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Child healthcare nurses believe that bilingual children show slower language development, simplify screening procedures and delay referrals

Nayeb, Laleh; Wallby, Thomas; Westerlund, Monica; Salameh, Eva-Kristina LU and Sarkadi, Anna (2015) In Acta Pædiatrica 104(2). p.198-205
Abstract
AimA significant number of children living in Sweden are bilingual, but how language screening is performed in this group is unknown. We investigated child healthcare nurses' perceptions of the language screening of bilingual children aged 30-36months, together with their clinical practices. MethodsAn online questionnaire was completed by 863 nurses who performed language screening of bilingual children in Sweden at least once a month, corresponding to 89% of the target population. Cox regression identified predictors of the nurses' tendency to simplify the screening of bilingual children. ResultsThe nurses reported a greater lack of confidence and more difficulties in interpreting screening outcomes for bilingual than monolingual children... (More)
AimA significant number of children living in Sweden are bilingual, but how language screening is performed in this group is unknown. We investigated child healthcare nurses' perceptions of the language screening of bilingual children aged 30-36months, together with their clinical practices. MethodsAn online questionnaire was completed by 863 nurses who performed language screening of bilingual children in Sweden at least once a month, corresponding to 89% of the target population. Cox regression identified predictors of the nurses' tendency to simplify the screening of bilingual children. ResultsThe nurses reported a greater lack of confidence and more difficulties in interpreting screening outcomes for bilingual than monolingual children (p<0.001). Half of the nurses simplified the screening processes for bilingual children and 74% postponed referrals to speech and language services, basing these adaptations on their perceptions of the children's Swedish language skills (p<0.001). Most nurses (82%) believed that language development was slower in bilingual children, and this was the strongest predictor of simplified screening practices (RR=2.00, 95% CI 1.44-2.77). ConclusionChild healthcare nurses need easily accessible information and clear guidelines on the language development of bilingual children to ensure that bilingual and monolingual children receive equitable language screening services. (Less)
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author
organization
publishing date
type
Contribution to journal
publication status
published
subject
keywords
Bilingual, Child health nurses, Child healthcare, Language development, Screening
in
Acta Pædiatrica
volume
104
issue
2
pages
198 - 205
publisher
Wiley-Blackwell Publishing Ltd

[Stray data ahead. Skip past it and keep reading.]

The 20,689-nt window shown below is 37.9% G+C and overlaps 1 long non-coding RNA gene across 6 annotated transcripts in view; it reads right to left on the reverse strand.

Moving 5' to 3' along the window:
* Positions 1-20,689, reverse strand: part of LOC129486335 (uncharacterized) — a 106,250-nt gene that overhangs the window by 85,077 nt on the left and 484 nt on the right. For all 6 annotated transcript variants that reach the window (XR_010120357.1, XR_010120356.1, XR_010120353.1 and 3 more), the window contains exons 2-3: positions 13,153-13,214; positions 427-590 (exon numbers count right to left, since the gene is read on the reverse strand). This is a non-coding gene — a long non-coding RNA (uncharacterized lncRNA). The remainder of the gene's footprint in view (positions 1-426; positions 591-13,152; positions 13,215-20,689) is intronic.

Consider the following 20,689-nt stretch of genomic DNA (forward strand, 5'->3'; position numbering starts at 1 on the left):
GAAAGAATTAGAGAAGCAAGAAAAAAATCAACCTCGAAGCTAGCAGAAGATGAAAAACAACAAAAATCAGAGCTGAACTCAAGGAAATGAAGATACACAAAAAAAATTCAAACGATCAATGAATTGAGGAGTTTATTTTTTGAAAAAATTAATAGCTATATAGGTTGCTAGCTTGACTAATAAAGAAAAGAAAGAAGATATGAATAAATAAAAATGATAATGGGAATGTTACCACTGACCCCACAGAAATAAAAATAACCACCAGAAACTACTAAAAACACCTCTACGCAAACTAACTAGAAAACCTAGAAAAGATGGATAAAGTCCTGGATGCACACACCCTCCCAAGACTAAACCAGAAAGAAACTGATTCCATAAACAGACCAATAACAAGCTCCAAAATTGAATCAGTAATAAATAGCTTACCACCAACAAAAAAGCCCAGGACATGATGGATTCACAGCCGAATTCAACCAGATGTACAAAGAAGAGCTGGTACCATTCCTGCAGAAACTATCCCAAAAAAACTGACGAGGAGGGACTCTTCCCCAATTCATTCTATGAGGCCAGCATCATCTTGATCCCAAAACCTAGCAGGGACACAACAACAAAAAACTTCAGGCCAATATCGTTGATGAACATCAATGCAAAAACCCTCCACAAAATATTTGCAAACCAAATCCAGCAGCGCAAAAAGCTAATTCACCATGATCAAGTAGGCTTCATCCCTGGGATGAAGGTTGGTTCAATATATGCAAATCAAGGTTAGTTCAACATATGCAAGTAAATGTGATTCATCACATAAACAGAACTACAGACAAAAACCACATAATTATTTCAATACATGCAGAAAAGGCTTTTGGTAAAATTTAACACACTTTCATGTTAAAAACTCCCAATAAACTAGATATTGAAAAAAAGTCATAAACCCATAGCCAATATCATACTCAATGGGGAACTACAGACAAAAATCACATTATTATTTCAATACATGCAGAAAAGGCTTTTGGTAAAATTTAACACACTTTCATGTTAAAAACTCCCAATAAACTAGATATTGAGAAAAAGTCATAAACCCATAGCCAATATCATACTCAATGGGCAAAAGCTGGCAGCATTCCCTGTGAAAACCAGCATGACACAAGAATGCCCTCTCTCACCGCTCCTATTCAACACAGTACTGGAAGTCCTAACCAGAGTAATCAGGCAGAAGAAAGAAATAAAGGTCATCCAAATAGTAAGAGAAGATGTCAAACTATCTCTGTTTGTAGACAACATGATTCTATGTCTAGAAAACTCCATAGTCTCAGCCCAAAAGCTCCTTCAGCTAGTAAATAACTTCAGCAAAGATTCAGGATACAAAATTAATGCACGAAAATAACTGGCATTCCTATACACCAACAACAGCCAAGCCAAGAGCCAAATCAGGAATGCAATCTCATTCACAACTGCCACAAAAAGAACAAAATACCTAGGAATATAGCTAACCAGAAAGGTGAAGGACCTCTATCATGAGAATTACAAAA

external identifiers
  • wos:000348731000026
ISSN
1651-2227
DOI
10.1111/apa.12834
language
English
LU publication?
yes
id
5b08758d-388d-4423-ac43-1a6de8c33f9f (old id 5187068)
date added to LUP
2015-04-01 07:33:33
date last changed
2016-09-20 04:33:16
@article{5b08758d-388d-4423-ac43-1a6de8c33f9f,
  abstract     = {AimA significant number of children living in Sweden are bilingual, but how language screening is performed in this group is unknown. We investigated child healthcare nurses' perceptions of the language screening of bilingual children aged 30-36months, together with their clinical practices. MethodsAn online questionnaire was completed by 863 nurses who performed language screening of bilingual children in Sweden at least once a month, corresponding to 89% of the target population. Cox regression identified predictors of the nurses' tendency to simplify the screening of bilingual children. ResultsThe nurses reported a greater lack of confidence and more difficulties in interpreting screening outcomes for bilingual than monolingual children (p&lt;0.001). Half of the nurses simplified the screening processes for bilingual children and 74% postponed referrals to speech and language services, basing these adaptations on their perceptions of the children's Swedish language skills (p&lt;0.001). Most nurses (82%) believed that language development was slower in bilingual children, and this was the strongest predictor of simplified screening practices (RR=2.00, 95% CI 1.44-2.77). ConclusionChild healthcare nurses need easily accessible information and clear guidelines on the language development of bilingual children to ensure that bilingual and monolingual children receive equitable language screening services.},
  author       = {Nayeb, Laleh and Wallby, Thomas and Westerlund, Monica and Salameh, Eva-Kristina and Sarkadi, Anna},
  issn         = {1651-2227},
  keyword      = {Bilingual,Child health nurses,Child healthcare,Language development,Screening},
  language     = {eng},
  number       = {2},
  pages        = {198--205},
  publisher    = {Wiley-Blackwell Publishing Ltd},
  series       = {Acta Pædiatrica},
  title        = {Child healthcare nurses believe that bilingual children show slower language development, simplify screening procedures and delay referrals},
  url          = {http://dx.doi.org/10.1111/apa.12834},
  volume       = {104},
  year         = {2015},
}